“When Hamas took office, Palestinian society became increasingly polarized. Now our work has become more sophisticated. In order to educate the public we have to get them to put ideology aside and really question their leaders,” says Rami Bathish, a former media director of miftah. But like many Palestinian intellectuals, Bathish is worried that Hamas’s new political savoir faire will be too much to overcome. Hamas’s victory, followed by the boycott, shut down most Palestinian civil society initiatives. The movement then set about fixing the problems it had helped create, and again Hamas is focused on providing welfare and access to health clinics, and many of the pre-schools, even in Ramallah, are run by Hamas-friendly groups. People turn to them for shelter from the chaos, and Hamas receives political support for the services it provides.
“One hand builds and the other resists,” rang another of Hamas’s campaign slogans, but despite the movement’s best efforts, polls indicate that Fatah is gaining back some of the trust it clearly lacked a year ago. The Mecca agreement strengthened Abbas, allowing him to dictate the Palestinian position vis-à-vis Israel in peace talks. When Condoleezza Rice visited the region in February, she met with Abbas and Israeli prime minister Ehud Olmert and not, pointedly, any member of Hamas. The loss of Western support is hitting home, and the promise of its return is more than just a campaign wedge issue.
In a new election, Palestinians may choose Fatah for its promise of negotiating with Israel and reopening the floodgates of Western aid. Insisting that it needed to see how the unity government would unfold, in late February the European Union refused to lift sanctions. For the West, the stumbling block remains Hamas and its refusal to officially recognize Israel and renounce terrorism. At the same time, Russia continues to assert itself on the world stage, and foreign minister Sergey Lavrov said that the unity government is responsible enough and that Russia would push for sanctions to be lifted. If a situation develops wherein Russia and Iran are seen by the West, and particularly the United States, to be meddling in negotiations, the Hamas-Fatah conflict could have ramifications across the Middle East. In such a case, Hamas’s leaders may retreat to being a local protest movement, an ideology not rendered amorphous and contradictory by having to govern.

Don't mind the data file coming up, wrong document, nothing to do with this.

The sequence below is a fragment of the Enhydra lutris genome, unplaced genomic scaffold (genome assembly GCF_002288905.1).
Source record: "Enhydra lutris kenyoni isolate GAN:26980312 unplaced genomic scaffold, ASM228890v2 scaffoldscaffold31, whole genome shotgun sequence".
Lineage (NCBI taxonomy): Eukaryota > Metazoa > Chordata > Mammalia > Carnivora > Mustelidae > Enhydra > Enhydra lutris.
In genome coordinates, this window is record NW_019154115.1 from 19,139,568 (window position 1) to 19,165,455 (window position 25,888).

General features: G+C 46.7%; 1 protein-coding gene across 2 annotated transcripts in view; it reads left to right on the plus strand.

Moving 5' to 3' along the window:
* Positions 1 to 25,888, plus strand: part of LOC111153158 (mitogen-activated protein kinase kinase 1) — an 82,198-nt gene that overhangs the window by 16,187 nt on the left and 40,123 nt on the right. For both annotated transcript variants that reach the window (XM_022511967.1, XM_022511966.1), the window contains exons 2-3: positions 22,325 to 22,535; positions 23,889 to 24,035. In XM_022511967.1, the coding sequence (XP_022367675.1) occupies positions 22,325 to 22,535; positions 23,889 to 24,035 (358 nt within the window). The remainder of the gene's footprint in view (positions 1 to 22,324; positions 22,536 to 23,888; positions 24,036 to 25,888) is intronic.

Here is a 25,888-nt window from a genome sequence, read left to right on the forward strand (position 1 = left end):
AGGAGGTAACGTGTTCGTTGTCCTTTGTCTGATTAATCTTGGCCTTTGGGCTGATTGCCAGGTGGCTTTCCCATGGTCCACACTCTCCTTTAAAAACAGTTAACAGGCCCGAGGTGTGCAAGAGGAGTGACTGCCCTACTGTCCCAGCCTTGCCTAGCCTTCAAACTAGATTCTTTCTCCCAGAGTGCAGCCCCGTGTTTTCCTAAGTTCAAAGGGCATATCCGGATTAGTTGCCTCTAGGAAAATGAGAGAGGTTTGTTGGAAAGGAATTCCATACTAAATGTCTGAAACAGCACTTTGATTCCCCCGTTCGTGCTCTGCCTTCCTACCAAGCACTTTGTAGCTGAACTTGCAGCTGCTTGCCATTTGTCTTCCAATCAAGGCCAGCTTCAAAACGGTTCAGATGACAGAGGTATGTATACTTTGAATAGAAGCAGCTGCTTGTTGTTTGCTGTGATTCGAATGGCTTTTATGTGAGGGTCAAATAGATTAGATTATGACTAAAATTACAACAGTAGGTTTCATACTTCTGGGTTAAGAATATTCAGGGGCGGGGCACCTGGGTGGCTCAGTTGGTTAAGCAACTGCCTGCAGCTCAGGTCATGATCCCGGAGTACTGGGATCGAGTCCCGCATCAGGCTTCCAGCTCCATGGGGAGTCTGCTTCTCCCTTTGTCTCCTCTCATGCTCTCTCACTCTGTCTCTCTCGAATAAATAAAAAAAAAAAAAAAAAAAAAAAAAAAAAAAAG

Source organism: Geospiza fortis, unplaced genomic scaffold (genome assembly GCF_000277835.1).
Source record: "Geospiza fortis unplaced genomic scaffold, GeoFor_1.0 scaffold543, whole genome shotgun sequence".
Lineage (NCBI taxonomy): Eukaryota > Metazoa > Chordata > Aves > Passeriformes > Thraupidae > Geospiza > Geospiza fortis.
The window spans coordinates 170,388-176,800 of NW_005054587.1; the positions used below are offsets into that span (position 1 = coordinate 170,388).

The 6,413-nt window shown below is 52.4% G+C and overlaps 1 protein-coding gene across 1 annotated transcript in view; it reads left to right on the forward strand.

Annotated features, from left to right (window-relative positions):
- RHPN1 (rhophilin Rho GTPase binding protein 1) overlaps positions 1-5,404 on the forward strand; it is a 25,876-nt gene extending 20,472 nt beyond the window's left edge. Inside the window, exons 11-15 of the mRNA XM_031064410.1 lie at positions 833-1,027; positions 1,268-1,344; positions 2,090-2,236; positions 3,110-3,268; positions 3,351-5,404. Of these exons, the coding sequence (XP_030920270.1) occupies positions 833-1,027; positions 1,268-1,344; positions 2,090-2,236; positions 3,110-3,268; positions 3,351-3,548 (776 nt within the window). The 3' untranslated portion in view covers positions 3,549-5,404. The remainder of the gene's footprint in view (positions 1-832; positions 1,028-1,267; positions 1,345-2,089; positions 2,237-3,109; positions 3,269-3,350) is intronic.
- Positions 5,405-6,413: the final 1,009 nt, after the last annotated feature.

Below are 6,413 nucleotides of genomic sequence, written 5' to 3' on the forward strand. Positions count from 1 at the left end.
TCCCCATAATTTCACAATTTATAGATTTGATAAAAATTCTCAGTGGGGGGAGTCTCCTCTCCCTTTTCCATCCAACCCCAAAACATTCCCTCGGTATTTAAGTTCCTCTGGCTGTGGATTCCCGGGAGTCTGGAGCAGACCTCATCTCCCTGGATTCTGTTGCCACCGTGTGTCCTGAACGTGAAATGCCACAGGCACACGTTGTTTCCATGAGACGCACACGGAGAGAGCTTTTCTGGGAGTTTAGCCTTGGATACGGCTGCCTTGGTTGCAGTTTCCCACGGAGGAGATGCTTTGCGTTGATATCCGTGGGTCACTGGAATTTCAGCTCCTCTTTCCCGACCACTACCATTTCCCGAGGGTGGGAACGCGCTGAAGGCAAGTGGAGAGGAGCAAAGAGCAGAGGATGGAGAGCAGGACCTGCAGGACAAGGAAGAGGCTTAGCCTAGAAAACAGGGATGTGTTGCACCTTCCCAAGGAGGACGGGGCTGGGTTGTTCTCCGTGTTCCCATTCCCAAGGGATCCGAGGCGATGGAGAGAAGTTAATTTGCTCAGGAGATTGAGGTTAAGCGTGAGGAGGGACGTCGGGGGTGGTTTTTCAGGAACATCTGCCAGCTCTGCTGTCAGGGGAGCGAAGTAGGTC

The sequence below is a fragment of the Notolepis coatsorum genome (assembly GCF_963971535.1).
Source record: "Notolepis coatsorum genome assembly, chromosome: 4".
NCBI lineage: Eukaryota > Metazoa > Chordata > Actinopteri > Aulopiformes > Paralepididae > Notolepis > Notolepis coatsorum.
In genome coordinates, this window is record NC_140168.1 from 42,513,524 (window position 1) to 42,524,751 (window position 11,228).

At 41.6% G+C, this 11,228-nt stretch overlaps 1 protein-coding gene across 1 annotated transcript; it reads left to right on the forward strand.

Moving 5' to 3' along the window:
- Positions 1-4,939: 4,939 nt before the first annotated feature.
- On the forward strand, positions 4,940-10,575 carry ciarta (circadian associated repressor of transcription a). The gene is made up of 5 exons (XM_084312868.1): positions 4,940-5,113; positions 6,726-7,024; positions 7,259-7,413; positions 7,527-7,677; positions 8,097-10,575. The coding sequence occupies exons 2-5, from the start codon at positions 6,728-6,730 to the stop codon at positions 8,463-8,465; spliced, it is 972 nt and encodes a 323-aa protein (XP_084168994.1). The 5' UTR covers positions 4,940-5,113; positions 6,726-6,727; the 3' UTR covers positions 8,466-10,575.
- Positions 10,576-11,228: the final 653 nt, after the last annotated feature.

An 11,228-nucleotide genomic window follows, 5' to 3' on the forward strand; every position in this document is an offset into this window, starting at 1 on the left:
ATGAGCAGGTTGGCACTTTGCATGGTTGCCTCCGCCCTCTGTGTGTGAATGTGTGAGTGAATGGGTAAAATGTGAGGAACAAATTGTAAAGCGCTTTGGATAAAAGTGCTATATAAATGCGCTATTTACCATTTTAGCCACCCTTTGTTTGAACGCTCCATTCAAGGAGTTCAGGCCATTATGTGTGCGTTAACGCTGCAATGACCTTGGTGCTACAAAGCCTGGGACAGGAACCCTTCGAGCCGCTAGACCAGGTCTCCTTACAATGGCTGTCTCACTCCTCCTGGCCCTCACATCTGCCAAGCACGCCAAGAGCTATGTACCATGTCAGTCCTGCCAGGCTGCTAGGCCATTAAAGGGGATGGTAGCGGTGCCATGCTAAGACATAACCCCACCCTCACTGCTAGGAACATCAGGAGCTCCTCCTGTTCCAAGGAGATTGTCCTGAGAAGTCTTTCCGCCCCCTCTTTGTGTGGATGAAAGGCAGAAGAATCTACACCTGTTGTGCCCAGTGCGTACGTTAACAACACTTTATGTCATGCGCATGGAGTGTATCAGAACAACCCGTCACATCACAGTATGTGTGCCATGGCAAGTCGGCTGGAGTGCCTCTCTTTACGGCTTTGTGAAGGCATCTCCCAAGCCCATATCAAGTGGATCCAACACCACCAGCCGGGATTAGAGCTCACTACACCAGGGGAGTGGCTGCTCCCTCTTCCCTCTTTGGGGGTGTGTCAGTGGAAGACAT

At Birzeit, Ayman Jarrar takes me to a large auditorium where we observe a student-government-sponsored event titled “The Palestinian Woman is a Chronicle of Jihad.” Seated on stage, fully veiled and wearing green Hamas headbands, are four female students. They pass a microphone one to another, each tearfully narrating personal stories of trauma under Israeli occupation. A sombre audience of fellow students breaks into applause only once: when one woman describes the brief contents of a letter her four-year-old son wrote to his father in prison. The boy wrote: “Hamas is our only way.”
Later, I flip through the pages of al-Risala, Hamas’s twice-weekly official mouthpiece. Beyond the inflammatory headlines promoting resistance against Israel and the hard-hitting statements of Haniyeh, Mashal, and al-Zahhar, there is an in-depth article warning of the evils of drug abuse, a growing but hushed-up problem in Palestinian society. Another commentary cautions against child abuse. These are the kinds of crises the next generation will inherit, whether they have a contiguous state or not.
I finally get Jarrar to agree that he’s conflicted about using violence to free Palestine from occupation. I ask him about a particular Hamas slogan: “Our history is pure. Our hands are clean. Our way is straight.” He shrugs. “The West doesn’t understand us. Our commitment is to our people, like any country in the world. But my participation [in Hamas] will probably keep me from ever going abroad, like to Dalhousie University in Canada where I want to do my Ph.D. I have a cousin there. But the important work is here.”
Hamas’s political honeymoon may soon be over. Whether it retreats from the burden of governing or evolves into a democratic party with a pragmatic mandate, young devotees like Ayman Jarrar are not waiting for unity governments or campaign jargon to determine what Palestine will be. That said, in this divisive internal debate, the devoted will likely be disappointed and the matter finally decided, as is so often the case, by players outside of Palestine.